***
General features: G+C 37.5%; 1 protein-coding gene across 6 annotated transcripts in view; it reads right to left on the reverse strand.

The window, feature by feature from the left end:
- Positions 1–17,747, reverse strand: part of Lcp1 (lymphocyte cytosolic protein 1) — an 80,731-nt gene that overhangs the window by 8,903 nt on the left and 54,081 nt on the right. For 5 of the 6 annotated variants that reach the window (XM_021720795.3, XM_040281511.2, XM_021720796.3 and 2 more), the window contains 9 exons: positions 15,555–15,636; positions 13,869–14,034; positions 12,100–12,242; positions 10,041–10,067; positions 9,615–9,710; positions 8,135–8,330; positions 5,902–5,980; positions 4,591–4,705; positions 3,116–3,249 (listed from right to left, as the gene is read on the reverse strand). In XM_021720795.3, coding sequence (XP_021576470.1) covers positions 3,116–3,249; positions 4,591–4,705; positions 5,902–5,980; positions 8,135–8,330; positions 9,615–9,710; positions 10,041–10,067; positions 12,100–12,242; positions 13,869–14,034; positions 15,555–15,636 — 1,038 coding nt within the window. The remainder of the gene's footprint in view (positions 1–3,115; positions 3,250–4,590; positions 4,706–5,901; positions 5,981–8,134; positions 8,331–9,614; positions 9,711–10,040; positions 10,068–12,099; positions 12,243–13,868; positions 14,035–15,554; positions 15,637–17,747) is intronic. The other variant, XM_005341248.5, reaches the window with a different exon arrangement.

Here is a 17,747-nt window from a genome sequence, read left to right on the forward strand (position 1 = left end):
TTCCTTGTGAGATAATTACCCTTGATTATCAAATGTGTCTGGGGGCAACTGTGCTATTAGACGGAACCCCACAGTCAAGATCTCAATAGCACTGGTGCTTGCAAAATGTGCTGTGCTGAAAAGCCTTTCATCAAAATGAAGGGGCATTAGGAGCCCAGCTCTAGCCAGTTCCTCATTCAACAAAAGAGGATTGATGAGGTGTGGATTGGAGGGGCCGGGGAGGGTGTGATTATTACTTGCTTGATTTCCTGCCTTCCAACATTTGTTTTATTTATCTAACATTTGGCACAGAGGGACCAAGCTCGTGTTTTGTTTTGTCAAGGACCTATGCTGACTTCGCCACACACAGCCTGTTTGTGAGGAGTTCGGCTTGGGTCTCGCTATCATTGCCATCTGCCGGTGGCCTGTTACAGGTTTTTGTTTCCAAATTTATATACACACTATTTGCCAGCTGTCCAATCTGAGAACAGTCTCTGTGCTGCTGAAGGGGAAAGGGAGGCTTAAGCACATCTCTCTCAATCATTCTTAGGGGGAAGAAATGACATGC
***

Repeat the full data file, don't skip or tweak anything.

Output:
General features: G+C 37.5%; 1 protein-coding gene across 6 annotated transcripts in view; it reads right to left on the reverse strand.

The window, feature by feature from the left end:
- Positions 1–17,747, reverse strand: part of Lcp1 (lymphocyte cytosolic protein 1) — an 80,731-nt gene that overhangs the window by 8,903 nt on the left and 54,081 nt on the right. For 5 of the 6 annotated variants that reach the window (XM_021720795.3, XM_040281511.2, XM_021720796.3 and 2 more), the window contains 9 exons: positions 15,555–15,636; positions 13,869–14,034; positions 12,100–12,242; positions 10,041–10,067; positions 9,615–9,710; positions 8,135–8,330; positions 5,902–5,980; positions 4,591–4,705; positions 3,116–3,249 (listed from right to left, as the gene is read on the reverse strand). In XM_021720795.3, coding sequence (XP_021576470.1) covers positions 3,116–3,249; positions 4,591–4,705; positions 5,902–5,980; positions 8,135–8,330; positions 9,615–9,710; positions 10,041–10,067; positions 12,100–12,242; positions 13,869–14,034; positions 15,555–15,636 — 1,038 coding nt within the window. The remainder of the gene's footprint in view (positions 1–3,115; positions 3,250–4,590; positions 4,706–5,901; positions 5,981–8,134; positions 8,331–9,614; positions 9,711–10,040; positions 10,068–12,099; positions 12,243–13,868; positions 14,035–15,554; positions 15,637–17,747) is intronic. The other variant, XM_005341248.5, reaches the window with a different exon arrangement.

Here is a 17,747-nt window from a genome sequence, read left to right on the forward strand (position 1 = left end):
TTCCTTGTGAGATAATTACCCTTGATTATCAAATGTGTCTGGGGGCAACTGTGCTATTAGACGGAACCCCACAGTCAAGATCTCAATAGCACTGGTGCTTGCAAAATGTGCTGTGCTGAAAAGCCTTTCATCAAAATGAAGGGGCATTAGGAGCCCAGCTCTAGCCAGTTCCTCATTCAACAAAAGAGGATTGATGAGGTGTGGATTGGAGGGGCCGGGGAGGGTGTGATTATTACTTGCTTGATTTCCTGCCTTCCAACATTTGTTTTATTTATCTAACATTTGGCACAGAGGGACCAAGCTCGTGTTTTGTTTTGTCAAGGACCTATGCTGACTTCGCCACACACAGCCTGTTTGTGAGGAGTTCGGCTTGGGTCTCGCTATCATTGCCATCTGCCGGTGGCCTGTTACAGGTTTTTGTTTCCAAATTTATATACACACTATTTGCCAGCTGTCCAATCTGAGAACAGTCTCTGTGCTGCTGAAGGGGAAAGGGAGGCTTAAGCACATCTCTCTCAATCATTCTTAGGGGGAAGAAATGACATGC